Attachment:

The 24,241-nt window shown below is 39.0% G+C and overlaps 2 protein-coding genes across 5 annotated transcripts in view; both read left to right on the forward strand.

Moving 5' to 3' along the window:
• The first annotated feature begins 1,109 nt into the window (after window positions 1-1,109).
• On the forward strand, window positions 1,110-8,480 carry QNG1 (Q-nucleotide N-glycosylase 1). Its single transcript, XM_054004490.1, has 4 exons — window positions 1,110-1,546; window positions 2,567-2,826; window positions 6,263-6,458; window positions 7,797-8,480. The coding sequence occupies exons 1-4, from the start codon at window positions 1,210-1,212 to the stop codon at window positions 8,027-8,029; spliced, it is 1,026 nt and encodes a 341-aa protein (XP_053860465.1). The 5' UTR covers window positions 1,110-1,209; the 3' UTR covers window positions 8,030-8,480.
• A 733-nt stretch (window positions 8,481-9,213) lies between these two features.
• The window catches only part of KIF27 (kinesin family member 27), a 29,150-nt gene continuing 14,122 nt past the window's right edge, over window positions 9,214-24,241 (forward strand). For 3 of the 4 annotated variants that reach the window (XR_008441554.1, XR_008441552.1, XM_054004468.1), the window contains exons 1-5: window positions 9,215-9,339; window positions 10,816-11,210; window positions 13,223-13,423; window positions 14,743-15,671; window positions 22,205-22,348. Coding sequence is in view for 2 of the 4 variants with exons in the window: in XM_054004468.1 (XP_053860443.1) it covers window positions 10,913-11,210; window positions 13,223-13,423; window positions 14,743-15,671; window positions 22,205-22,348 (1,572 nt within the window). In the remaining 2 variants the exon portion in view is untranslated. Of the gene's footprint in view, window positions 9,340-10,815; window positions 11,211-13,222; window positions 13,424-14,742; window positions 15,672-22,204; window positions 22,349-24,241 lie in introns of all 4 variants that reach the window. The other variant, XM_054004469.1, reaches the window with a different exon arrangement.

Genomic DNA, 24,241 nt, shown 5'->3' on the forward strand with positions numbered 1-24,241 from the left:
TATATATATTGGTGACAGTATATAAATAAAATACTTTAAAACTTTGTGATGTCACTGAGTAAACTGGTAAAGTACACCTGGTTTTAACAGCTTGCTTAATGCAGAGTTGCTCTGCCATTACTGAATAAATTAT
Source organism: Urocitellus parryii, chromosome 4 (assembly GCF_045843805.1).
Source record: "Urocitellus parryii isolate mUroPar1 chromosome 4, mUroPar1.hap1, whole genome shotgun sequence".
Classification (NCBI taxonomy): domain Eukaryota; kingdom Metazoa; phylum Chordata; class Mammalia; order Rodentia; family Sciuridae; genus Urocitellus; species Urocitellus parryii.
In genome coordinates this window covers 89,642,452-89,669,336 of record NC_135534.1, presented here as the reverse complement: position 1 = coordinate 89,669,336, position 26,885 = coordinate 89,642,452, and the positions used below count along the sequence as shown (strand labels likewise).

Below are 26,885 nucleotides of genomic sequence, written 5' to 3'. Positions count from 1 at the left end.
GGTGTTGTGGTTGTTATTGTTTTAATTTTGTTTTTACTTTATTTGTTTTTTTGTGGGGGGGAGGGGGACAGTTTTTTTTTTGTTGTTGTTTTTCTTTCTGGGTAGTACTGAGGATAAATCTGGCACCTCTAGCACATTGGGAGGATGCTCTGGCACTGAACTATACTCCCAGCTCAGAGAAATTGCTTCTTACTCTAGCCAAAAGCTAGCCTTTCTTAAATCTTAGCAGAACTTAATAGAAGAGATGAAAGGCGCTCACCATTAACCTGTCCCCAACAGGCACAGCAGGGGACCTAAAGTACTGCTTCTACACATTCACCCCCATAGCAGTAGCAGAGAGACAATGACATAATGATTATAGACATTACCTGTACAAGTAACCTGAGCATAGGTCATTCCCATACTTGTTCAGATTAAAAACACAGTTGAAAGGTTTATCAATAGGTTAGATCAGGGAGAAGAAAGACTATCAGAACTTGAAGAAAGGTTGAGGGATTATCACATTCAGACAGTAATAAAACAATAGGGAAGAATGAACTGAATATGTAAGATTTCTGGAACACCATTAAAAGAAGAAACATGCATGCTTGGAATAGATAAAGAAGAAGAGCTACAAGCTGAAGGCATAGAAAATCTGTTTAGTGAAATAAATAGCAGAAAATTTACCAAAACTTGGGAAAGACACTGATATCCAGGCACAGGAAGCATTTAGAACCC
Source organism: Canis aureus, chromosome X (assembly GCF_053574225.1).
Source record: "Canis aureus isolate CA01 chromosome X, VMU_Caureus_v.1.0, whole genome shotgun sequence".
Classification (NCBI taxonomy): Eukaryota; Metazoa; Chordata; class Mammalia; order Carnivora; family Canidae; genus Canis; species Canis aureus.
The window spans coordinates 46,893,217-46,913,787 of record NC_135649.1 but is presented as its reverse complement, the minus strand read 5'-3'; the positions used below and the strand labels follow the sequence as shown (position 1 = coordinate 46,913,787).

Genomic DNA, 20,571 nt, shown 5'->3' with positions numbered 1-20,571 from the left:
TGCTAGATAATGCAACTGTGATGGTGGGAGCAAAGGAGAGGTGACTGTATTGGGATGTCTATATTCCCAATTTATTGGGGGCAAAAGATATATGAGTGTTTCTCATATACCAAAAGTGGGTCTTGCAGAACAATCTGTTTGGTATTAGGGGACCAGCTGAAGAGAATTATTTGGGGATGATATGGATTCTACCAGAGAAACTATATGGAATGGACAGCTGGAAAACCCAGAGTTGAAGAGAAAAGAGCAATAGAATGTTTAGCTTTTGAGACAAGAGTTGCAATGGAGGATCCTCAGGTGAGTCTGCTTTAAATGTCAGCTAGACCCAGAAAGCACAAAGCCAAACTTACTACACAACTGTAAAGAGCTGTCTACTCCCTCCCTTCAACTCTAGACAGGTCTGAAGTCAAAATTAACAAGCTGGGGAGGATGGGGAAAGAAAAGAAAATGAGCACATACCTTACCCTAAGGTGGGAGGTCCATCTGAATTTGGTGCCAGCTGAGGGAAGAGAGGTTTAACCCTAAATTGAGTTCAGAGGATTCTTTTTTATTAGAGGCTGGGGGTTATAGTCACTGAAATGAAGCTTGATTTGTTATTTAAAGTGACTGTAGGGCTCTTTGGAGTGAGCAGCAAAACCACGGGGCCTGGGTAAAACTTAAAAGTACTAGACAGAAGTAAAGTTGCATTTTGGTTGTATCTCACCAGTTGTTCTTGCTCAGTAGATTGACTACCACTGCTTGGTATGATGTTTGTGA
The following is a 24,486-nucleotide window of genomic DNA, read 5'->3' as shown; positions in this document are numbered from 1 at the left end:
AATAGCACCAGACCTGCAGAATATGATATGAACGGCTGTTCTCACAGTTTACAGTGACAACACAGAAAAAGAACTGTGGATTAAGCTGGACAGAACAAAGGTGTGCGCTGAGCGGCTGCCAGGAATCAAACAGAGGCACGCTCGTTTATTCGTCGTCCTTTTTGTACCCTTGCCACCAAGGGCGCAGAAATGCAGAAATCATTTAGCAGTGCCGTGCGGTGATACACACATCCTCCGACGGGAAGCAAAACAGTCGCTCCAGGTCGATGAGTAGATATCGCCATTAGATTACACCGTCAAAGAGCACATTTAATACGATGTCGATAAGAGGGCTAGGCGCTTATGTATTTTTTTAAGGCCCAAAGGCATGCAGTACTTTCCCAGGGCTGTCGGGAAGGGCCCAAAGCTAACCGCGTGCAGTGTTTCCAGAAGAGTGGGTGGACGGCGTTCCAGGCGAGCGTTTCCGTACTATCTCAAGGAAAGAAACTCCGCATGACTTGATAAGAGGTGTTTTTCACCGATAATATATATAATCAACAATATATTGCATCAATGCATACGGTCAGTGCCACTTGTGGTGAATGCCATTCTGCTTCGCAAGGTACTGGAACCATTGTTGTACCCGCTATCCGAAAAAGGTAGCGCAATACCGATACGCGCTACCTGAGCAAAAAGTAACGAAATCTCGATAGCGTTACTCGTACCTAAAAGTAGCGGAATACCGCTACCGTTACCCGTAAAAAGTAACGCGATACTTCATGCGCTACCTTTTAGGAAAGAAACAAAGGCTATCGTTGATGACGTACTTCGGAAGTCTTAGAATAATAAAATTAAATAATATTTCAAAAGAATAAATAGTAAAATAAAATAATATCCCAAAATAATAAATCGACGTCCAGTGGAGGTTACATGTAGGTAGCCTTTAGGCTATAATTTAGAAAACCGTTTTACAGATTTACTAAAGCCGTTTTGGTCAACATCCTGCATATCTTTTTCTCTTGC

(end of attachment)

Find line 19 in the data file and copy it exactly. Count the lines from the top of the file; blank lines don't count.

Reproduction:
Genomic DNA, 20,571 nt, shown 5'->3' with positions numbered 1-20,571 from the left: